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Association of Polytheist Traditions

Deity and Humanity: Nature of Deities

Copyright © by Arlie Stephens 2003

Heathens are polytheists. We believe that there are many deities, and these are not simply ways of looking at a single transcendent deity. They have individual traits and individual relationships. Odin is not Thor, and it's not reasonable to expect them to have exactly the same goals and ideals, the identical style of action or relationship, or the same relationships. At the same time, they are all deities, and have some common traits, just as all human beings share common traits. Moreover, the particular group of deities we honour form a kind of family or community, with shared values and corporate relationships. Within that group, we can expect general agreement on goals and ideals, though with some differences in the details.

Thus, there are things I can expect of Odin because he's a deity; other things I can expect because he's one of the Aesir; [4] and others that I can expect because he is Odin. This is much the same as with human beings; there are things you can expect of me because I'm human; things you can expect because I'm a middle aged Canadian living in the early 21st century; and things you can expect because I'm Arlie, and you know me as an individual.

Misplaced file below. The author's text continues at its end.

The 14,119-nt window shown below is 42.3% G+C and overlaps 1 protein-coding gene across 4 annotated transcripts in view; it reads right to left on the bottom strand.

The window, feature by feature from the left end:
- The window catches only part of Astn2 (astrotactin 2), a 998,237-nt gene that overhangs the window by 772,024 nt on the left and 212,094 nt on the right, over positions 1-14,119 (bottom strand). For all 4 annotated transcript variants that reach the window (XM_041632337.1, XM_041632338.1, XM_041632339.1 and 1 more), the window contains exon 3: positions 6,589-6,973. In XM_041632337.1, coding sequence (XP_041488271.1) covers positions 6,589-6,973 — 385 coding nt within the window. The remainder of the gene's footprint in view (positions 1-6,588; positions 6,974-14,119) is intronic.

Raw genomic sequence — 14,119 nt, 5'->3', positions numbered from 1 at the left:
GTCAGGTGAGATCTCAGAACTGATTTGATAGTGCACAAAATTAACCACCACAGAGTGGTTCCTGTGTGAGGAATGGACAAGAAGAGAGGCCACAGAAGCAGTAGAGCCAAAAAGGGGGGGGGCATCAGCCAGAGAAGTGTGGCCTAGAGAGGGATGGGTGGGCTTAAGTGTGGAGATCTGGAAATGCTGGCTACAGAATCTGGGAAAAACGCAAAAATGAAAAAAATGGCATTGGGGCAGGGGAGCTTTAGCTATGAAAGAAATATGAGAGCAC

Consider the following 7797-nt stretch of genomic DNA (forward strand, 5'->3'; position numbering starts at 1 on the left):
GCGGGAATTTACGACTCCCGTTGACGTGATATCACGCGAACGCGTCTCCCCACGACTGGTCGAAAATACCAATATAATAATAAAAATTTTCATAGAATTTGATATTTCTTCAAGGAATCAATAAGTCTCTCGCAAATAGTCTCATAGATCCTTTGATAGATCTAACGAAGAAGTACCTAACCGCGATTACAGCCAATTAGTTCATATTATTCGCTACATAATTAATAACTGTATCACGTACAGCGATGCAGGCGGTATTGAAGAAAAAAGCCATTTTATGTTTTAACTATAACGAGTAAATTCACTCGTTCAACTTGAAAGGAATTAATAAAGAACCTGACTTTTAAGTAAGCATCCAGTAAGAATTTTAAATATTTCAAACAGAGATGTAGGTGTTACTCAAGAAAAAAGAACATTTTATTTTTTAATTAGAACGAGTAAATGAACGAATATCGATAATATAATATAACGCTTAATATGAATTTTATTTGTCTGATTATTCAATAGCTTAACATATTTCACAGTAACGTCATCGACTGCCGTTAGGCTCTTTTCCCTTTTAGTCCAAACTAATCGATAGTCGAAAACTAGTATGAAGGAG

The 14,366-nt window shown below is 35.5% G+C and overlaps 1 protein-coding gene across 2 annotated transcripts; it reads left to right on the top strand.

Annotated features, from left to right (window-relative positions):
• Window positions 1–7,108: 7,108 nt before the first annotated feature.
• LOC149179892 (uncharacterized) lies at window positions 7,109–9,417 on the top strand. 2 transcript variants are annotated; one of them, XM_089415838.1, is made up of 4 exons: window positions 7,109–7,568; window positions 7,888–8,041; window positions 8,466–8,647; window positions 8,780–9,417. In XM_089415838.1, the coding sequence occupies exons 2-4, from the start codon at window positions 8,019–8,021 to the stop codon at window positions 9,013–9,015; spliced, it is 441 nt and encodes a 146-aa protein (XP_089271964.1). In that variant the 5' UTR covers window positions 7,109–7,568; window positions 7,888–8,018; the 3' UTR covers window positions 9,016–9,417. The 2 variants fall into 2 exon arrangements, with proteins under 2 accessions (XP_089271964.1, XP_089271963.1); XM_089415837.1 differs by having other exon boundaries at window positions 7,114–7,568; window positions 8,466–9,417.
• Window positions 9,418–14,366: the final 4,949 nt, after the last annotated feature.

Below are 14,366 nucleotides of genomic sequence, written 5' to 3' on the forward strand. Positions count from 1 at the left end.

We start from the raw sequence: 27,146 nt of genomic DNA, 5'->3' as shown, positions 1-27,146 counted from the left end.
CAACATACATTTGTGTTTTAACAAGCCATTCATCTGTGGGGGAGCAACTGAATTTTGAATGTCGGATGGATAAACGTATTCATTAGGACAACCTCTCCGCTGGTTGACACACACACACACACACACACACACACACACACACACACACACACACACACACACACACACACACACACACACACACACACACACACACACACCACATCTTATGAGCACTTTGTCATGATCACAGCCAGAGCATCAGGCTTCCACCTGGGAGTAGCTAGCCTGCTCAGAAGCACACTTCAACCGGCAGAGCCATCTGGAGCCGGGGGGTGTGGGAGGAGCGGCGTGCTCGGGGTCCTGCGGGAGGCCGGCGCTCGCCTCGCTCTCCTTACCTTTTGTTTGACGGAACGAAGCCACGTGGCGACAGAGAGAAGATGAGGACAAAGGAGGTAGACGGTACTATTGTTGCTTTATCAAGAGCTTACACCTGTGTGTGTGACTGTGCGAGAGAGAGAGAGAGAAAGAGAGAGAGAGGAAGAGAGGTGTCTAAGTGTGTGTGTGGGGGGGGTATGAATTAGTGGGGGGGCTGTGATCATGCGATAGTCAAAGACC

We do not fully understand the nature of deities. This is partly because modern heathenism is a new or newly revived religion, still in the process of discovery. However, it seems likely that there are aspects of their nature which are either completely unknowable by humans or merely unexplainable, possible to be experienced by mystics but never explained to someone without that experience.

Deities are people, or at least individuals, not symbols or personifications of natural forces. They are not Neoplatonic ideals. They are not Jungian archetypes. As people, they are capable of thought, of feeling, of learning and changing with experience. They compromise. They change their minds, and adapt to new situations. They may be perfect, [5] in the sense of being exactly right for their current situation, though I doubt it, but they aren't static, and would probably laugh at the idea that perfection implies that any possible change must be for the worse.

They are not, however, people in quite the same sense as human people. In particular, they don't have many of the ordinary concerns of human beings, nor the limitations that give rise to those concerns. That's not all that's different about them. They appear to be incorporeal, [6] and capable of interacting with individuals in many locations at the same time.